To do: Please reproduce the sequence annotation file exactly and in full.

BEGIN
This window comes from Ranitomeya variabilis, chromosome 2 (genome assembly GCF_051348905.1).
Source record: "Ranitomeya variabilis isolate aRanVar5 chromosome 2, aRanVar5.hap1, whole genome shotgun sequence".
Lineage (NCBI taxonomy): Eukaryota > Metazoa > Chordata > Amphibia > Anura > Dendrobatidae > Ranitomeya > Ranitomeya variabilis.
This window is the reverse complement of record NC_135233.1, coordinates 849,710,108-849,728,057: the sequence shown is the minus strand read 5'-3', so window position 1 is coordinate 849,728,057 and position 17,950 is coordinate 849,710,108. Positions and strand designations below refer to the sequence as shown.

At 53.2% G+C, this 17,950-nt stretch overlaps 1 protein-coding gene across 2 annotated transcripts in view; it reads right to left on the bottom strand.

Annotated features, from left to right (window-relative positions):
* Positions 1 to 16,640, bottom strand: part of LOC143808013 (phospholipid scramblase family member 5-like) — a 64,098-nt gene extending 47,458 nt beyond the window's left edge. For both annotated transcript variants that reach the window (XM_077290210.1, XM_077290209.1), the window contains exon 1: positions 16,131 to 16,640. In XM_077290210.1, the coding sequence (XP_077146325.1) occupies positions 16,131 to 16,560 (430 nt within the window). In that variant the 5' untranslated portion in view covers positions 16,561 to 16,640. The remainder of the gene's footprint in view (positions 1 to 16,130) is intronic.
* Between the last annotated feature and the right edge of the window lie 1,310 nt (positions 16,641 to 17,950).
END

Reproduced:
This window comes from Ranitomeya variabilis, chromosome 2 (genome assembly GCF_051348905.1).
Source record: "Ranitomeya variabilis isolate aRanVar5 chromosome 2, aRanVar5.hap1, whole genome shotgun sequence".
Lineage (NCBI taxonomy): Eukaryota > Metazoa > Chordata > Amphibia > Anura > Dendrobatidae > Ranitomeya > Ranitomeya variabilis.
This window is the reverse complement of record NC_135233.1, coordinates 849,710,108-849,728,057: the sequence shown is the minus strand read 5'-3', so window position 1 is coordinate 849,728,057 and position 17,950 is coordinate 849,710,108. Positions and strand designations below refer to the sequence as shown.

At 53.2% G+C, this 17,950-nt stretch overlaps 1 protein-coding gene across 2 annotated transcripts in view; it reads right to left on the bottom strand.

Annotated features, from left to right (window-relative positions):
* Positions 1 to 16,640, bottom strand: part of LOC143808013 (phospholipid scramblase family member 5-like) — a 64,098-nt gene extending 47,458 nt beyond the window's left edge. For both annotated transcript variants that reach the window (XM_077290210.1, XM_077290209.1), the window contains exon 1: positions 16,131 to 16,640. In XM_077290210.1, the coding sequence (XP_077146325.1) occupies positions 16,131 to 16,560 (430 nt within the window). In that variant the 5' untranslated portion in view covers positions 16,561 to 16,640. The remainder of the gene's footprint in view (positions 1 to 16,130) is intronic.
* Between the last annotated feature and the right edge of the window lie 1,310 nt (positions 16,641 to 17,950).